Tuesday, May 27, 2008

Congress Targets PSCs, Potentially Ruins Iraq Efforts

Congress may be on its way to hamstringing our efforts in Iraq, the Politico reports. A new bill shepherded through the Senate Armed Services Committee by Chairman Carl Levin (D-MI, pictured left) would could allow Congress to cut off existing contracts made by the executive and would also allow the government and private security contractors to be sued. And that, the Politico argues, could do serious damage to the government's attempts to stabilize the region.

"Interpreted broadly, the measure could slash the number of private security contractors now operating legally in Iraq.... Even if getting rid of the security contractors in Iraq would fix a problem of adequate oversight, it would widen personnel gaps at the State Department and the Pentagon. The agencies don't have enough personnel to take over the security for officials, installations and reconstruction zones that contractors currently provide.... In a recent Senate hearing, P. Jackson Bell, the Pentagon's deputy under secretary for logistics and materiel readiness [pictured right], said a broad policy against private security contractors could affect up to 9,000 individuals. Replacing that many contractors would require even more soldiers and Marines, due to a demanding rotation schedule."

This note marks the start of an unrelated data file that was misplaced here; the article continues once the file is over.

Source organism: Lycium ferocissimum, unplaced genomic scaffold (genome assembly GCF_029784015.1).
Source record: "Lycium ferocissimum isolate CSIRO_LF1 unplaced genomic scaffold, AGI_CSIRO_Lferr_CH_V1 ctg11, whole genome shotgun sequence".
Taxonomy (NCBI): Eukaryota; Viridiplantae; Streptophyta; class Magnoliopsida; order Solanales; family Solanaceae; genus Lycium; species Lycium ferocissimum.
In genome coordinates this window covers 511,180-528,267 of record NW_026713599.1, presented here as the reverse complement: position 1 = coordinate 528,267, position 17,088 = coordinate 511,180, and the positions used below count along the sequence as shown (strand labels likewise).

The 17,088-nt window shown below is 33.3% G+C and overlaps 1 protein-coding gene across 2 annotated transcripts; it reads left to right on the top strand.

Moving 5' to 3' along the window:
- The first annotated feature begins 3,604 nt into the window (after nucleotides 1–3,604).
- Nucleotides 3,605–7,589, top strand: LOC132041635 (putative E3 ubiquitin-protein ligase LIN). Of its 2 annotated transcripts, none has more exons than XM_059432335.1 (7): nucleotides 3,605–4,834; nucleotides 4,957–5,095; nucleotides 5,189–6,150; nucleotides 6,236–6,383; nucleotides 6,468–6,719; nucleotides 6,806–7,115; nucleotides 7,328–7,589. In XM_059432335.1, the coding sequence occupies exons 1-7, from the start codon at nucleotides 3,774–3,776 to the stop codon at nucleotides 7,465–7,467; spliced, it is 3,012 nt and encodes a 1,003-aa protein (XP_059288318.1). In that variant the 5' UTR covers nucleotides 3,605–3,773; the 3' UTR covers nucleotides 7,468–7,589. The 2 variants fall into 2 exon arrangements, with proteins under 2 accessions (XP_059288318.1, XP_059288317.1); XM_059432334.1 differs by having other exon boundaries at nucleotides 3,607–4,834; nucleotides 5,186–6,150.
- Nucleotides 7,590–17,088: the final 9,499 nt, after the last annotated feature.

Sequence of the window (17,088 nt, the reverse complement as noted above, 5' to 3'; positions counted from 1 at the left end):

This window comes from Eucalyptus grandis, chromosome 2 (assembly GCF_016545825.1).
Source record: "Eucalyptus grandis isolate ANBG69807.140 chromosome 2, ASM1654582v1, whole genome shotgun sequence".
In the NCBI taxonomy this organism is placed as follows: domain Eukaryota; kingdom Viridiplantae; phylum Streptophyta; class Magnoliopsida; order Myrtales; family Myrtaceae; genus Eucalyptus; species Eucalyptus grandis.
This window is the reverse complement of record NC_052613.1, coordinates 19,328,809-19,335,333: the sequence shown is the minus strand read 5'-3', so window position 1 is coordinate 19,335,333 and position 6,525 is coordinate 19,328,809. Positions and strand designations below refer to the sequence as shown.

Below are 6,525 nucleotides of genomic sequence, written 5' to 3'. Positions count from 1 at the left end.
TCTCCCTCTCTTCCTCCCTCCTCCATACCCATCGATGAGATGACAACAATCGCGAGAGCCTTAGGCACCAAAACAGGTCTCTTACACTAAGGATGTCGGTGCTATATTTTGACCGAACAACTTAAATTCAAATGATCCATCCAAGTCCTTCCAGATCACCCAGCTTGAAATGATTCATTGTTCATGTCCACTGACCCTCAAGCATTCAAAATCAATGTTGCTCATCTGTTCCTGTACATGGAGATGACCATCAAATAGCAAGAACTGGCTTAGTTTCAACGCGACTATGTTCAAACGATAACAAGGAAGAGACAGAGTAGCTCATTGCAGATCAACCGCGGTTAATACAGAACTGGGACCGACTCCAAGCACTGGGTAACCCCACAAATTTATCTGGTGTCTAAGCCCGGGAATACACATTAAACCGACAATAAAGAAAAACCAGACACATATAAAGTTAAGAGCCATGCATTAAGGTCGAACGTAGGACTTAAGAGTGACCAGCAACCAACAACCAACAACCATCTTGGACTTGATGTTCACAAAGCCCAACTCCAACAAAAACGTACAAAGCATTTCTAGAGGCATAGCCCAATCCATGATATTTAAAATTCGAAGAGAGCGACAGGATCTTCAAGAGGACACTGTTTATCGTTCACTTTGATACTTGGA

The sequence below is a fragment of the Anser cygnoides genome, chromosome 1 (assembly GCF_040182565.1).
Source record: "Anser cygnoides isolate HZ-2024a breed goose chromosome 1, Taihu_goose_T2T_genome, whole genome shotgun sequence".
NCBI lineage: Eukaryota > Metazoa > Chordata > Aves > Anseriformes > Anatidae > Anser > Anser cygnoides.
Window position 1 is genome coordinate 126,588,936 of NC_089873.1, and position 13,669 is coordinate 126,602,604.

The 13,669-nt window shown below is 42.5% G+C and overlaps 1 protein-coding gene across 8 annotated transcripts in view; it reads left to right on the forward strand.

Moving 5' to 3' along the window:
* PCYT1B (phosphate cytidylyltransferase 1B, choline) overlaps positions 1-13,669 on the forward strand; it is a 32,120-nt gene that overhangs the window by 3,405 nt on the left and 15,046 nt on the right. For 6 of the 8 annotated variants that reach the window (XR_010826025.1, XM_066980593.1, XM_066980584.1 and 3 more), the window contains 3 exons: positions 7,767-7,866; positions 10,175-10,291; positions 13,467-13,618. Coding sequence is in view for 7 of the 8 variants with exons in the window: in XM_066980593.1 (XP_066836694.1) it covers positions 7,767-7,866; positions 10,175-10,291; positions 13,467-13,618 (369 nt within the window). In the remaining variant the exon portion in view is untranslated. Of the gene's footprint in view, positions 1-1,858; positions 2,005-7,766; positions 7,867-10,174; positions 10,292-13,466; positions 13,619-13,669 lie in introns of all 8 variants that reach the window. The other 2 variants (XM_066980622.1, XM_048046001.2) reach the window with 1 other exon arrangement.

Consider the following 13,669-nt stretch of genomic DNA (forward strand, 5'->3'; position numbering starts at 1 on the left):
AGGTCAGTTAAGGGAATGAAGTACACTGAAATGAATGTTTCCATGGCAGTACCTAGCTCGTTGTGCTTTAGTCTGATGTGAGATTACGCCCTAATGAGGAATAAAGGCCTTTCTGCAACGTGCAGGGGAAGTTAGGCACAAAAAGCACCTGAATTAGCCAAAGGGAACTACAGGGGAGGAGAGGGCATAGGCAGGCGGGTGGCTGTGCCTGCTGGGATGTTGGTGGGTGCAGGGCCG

Part of the problem with the new legislation is its use of some ambiguous terms, such as "inherently governmental function" and "highly hazardous." Would mundane missions such as guarding mail fall into this category?

A Pentagon official familiar with the issue reiterated these concerns about unclear terminology: "Contractors are not supposed to do things like combat," the official said. "So the question comes in, 'What is combat?' And there is no easy answer to that."

"Alan Chvotkin, executive vice president and counsel of the Professional Services Council," which represents a number of government service contractors, including Blackwater, "said that the security industry is not averse to regulations but that the regulations need to be clear. For example, if Congress wants to prohibit contractors from firing the first shot, it should spell that out. Bogging down regulations with catchphrases can create more confusion, Chvotkin said."

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